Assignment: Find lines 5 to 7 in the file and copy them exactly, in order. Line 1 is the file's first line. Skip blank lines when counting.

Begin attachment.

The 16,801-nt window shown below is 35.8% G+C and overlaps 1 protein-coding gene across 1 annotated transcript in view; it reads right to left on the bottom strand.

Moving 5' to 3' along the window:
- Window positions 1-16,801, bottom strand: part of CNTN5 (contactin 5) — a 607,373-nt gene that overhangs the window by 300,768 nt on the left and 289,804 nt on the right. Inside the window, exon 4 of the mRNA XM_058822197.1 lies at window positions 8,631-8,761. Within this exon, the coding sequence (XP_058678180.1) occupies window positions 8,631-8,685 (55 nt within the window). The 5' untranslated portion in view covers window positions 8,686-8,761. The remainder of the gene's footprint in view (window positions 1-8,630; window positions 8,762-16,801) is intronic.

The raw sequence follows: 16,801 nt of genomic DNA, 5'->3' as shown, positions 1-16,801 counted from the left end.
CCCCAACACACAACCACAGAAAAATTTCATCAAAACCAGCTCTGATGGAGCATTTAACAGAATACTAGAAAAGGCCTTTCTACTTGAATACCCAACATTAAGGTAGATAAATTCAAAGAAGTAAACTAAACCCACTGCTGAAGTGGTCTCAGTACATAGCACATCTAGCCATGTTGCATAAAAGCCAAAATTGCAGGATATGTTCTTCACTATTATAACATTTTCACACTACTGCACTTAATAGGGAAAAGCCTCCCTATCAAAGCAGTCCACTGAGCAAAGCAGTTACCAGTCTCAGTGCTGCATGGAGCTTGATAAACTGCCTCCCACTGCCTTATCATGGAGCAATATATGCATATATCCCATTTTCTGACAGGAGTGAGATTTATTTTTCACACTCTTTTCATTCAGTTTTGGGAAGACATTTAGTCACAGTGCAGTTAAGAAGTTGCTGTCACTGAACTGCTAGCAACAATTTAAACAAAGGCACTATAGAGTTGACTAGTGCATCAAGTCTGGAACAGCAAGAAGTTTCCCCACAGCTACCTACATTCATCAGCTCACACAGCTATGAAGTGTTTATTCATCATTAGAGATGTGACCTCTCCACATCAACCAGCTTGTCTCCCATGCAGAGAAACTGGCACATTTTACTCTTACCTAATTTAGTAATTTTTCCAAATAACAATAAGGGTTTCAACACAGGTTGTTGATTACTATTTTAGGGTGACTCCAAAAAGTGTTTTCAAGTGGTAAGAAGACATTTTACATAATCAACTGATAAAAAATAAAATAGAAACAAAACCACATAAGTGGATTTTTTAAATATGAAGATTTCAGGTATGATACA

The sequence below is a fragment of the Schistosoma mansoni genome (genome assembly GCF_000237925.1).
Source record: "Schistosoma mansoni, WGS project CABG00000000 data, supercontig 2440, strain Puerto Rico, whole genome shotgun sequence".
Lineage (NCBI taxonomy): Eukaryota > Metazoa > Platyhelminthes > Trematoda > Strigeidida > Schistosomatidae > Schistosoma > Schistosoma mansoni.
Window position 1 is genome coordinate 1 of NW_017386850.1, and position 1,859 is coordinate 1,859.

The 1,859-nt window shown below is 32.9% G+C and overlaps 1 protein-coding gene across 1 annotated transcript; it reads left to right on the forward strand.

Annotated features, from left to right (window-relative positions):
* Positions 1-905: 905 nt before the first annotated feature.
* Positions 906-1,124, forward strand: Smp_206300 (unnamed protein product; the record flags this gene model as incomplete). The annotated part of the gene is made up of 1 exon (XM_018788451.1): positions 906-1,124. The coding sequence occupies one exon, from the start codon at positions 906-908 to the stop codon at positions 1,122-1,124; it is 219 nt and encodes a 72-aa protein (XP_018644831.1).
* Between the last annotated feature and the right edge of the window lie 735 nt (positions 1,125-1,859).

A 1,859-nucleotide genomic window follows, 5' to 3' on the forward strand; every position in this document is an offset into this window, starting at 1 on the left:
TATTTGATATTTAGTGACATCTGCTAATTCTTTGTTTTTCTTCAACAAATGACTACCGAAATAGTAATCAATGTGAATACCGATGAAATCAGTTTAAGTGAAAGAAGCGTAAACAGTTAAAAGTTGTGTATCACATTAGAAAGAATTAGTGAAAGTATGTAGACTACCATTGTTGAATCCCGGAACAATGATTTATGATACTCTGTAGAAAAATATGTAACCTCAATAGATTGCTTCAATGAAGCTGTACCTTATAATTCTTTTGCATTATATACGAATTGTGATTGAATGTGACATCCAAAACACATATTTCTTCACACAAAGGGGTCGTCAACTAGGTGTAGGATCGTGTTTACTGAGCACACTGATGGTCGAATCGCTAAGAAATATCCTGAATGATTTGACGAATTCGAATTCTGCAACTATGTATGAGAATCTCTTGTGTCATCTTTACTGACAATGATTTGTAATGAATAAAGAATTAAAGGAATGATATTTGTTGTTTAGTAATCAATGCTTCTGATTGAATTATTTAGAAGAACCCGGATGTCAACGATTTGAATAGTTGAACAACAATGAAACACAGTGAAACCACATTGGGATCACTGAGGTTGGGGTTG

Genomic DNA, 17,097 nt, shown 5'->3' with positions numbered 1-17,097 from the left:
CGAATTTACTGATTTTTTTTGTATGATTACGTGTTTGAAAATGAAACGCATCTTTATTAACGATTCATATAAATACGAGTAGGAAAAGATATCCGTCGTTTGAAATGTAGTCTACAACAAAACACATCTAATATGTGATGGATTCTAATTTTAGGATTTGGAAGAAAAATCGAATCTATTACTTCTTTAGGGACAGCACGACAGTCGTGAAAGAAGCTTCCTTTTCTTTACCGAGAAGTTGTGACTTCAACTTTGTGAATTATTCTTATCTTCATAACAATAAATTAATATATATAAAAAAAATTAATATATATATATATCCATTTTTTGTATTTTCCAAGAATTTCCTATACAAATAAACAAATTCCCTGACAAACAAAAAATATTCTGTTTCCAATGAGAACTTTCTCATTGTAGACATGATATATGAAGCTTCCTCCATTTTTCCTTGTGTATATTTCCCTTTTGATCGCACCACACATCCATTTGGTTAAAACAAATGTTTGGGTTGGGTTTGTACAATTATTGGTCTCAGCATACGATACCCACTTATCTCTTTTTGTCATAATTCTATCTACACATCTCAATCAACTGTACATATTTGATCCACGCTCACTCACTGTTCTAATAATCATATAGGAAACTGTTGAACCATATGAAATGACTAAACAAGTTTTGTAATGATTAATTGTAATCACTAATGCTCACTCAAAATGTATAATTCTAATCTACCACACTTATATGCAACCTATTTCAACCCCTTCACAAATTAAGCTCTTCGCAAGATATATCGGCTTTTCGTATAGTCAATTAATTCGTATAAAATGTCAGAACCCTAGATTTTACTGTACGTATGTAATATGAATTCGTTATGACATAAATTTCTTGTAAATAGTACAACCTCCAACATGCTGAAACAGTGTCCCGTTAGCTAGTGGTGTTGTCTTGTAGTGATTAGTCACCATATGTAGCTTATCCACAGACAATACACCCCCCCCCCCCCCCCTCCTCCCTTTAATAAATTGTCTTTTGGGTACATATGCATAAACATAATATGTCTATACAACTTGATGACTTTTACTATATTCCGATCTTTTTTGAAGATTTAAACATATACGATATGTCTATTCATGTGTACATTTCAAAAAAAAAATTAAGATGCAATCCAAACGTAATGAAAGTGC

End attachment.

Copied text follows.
CCCCAACACACAACCACAGAAAAATTTCATCAAAACCAGCTCTGATGGAGCATTTAACAGAATACTAGAAAAGGCCTTTCTACTTGAATACCCAACATTAAGGTAGATAAATTCAAAGAAGTAAACTAAACCCACTGCTGAAGTGGTCTCAGTACATAGCACATCTAGCCATGTTGCATAAAAGCCAAAATTGCAGGATATGTTCTTCACTATTATAACATTTTCACACTACTGCACTTAATAGGGAAAAGCCTCCCTATCAAAGCAGTCCACTGAGCAAAGCAGTTACCAGTCTCAGTGCTGCATGGAGCTTGATAAACTGCCTCCCACTGCCTTATCATGGAGCAATATATGCATATATCCCATTTTCTGACAGGAGTGAGATTTATTTTTCACACTCTTTTCATTCAGTTTTGGGAAGACATTTAGTCACAGTGCAGTTAAGAAGTTGCTGTCACTGAACTGCTAGCAACAATTTAAACAAAGGCACTATAGAGTTGACTAGTGCATCAAGTCTGGAACAGCAAGAAGTTTCCCCACAGCTACCTACATTCATCAGCTCACACAGCTATGAAGTGTTTATTCATCATTAGAGATGTGACCTCTCCACATCAACCAGCTTGTCTCCCATGCAGAGAAACTGGCACATTTTACTCTTACCTAATTTAGTAATTTTTCCAAATAACAATAAGGGTTTCAACACAGGTTGTTGATTACTATTTTAGGGTGACTCCAAAAAGTGTTTTCAAGTGGTAAGAAGACATTTTACATAATCAACTGATAAAAAATAAAATAGAAACAAAACCACATAAGTGGATTTTTTAAATATGAAGATTTCAGGTATGATACA

The sequence below is a fragment of the Schistosoma mansoni genome (genome assembly GCF_000237925.1).
Source record: "Schistosoma mansoni, WGS project CABG00000000 data, supercontig 2440, strain Puerto Rico, whole genome shotgun sequence".